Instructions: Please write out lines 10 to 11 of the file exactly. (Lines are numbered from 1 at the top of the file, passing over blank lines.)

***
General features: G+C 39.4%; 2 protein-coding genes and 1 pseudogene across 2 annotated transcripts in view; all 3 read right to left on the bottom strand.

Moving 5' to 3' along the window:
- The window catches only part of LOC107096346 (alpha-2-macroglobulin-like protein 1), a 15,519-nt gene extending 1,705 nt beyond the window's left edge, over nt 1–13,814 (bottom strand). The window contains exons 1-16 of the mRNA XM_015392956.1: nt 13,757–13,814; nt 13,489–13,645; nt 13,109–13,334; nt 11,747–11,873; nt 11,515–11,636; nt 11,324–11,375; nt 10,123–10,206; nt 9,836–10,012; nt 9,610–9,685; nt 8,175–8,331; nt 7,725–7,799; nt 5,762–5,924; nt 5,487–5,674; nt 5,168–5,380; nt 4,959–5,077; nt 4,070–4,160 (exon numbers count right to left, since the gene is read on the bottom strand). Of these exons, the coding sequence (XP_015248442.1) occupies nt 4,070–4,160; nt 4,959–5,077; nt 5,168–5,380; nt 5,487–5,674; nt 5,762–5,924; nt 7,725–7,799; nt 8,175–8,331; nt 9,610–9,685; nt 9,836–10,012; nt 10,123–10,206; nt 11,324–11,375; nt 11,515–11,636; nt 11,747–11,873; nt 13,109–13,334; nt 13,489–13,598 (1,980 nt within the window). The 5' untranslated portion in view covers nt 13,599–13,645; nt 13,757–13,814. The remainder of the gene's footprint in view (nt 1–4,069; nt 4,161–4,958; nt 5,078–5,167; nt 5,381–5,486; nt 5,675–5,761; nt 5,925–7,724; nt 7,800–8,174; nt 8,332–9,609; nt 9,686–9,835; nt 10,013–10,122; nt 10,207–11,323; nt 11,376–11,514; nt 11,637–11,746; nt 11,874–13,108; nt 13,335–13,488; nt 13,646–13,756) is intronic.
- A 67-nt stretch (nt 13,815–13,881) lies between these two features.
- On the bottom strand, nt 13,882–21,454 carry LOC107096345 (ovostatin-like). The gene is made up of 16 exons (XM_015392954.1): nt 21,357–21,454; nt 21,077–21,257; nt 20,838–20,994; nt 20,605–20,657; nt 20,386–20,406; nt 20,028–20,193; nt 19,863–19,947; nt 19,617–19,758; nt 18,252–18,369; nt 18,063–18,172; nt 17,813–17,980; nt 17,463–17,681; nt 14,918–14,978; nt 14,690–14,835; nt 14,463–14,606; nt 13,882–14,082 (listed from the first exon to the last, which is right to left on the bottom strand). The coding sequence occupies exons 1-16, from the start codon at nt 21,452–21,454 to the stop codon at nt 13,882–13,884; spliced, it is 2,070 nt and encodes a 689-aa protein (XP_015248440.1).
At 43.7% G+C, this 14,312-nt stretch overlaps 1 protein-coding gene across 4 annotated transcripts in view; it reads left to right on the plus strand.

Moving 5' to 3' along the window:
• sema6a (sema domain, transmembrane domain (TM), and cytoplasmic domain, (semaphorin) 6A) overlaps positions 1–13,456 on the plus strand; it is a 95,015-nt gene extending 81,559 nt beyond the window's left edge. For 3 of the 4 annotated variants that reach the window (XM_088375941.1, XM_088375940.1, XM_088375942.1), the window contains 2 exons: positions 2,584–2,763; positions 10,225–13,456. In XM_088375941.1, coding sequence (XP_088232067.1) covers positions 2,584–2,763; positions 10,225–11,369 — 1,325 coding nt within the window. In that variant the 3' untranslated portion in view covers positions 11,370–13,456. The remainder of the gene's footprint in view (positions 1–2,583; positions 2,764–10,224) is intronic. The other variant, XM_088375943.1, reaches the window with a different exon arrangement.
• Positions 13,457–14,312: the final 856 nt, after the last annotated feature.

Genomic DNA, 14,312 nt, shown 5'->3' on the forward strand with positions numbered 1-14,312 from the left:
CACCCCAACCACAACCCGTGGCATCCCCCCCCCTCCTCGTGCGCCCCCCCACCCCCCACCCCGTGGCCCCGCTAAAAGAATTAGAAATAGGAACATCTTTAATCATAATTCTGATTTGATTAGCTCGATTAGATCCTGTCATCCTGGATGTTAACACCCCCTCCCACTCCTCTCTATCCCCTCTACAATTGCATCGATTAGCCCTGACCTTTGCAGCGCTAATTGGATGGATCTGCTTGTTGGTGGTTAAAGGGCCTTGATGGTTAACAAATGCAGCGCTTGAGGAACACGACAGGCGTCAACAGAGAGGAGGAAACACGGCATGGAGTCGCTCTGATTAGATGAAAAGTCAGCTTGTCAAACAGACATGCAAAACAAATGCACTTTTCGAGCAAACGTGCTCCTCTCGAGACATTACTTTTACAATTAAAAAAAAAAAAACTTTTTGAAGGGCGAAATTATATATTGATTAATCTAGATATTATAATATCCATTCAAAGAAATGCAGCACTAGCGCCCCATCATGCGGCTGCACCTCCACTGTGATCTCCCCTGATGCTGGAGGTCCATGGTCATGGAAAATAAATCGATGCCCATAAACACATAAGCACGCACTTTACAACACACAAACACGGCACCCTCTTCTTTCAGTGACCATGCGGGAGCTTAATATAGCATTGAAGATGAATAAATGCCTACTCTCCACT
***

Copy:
Genomic DNA, 14,312 nt, shown 5'->3' on the forward strand with positions numbered 1-14,312 from the left:
CACCCCAACCACAACCCGTGGCATCCCCCCCCCTCCTCGTGCGCCCCCCCACCCCCCACCCCGTGGCCCCGCTAAAAGAATTAGAAATAGGAACATCTTTAATCATAATTCTGATTTGATTAGCTCGATTAGATCCTGTCATCCTGGATGTTAACACCCCCTCCCACTCCTCTCTATCCCCTCTACAATTGCATCGATTAGCCCTGACCTTTGCAGCGCTAATTGGATGGATCTGCTTGTTGGTGGTTAAAGGGCCTTGATGGTTAACAAATGCAGCGCTTGAGGAACACGACAGGCGTCAACAGAGAGGAGGAAACACGGCATGGAGTCGCTCTGATTAGATGAAAAGTCAGCTTGTCAAACAGACATGCAAAACAAATGCACTTTTCGAGCAAACGTGCTCCTCTCGAGACATTACTTTTACAATTAAAAAAAAAAAAACTTTTTGAAGGGCGAAATTATATATTGATTAATCTAGATATTATAATATCCATTCAAAGAAATGCAGCACTAGCGCCCCATCATGCGGCTGCACCTCCACTGTGATCTCCCCTGATGCTGGAGGTCCATGGTCATGGAAAATAAATCGATGCCCATAAACACATAAGCACGCACTTTACAACACACAAACACGGCACCCTCTTCTTTCAGTGACCATGCGGGAGCTTAATATAGCATTGAAGATGAATAAATGCCTACTCTCCACT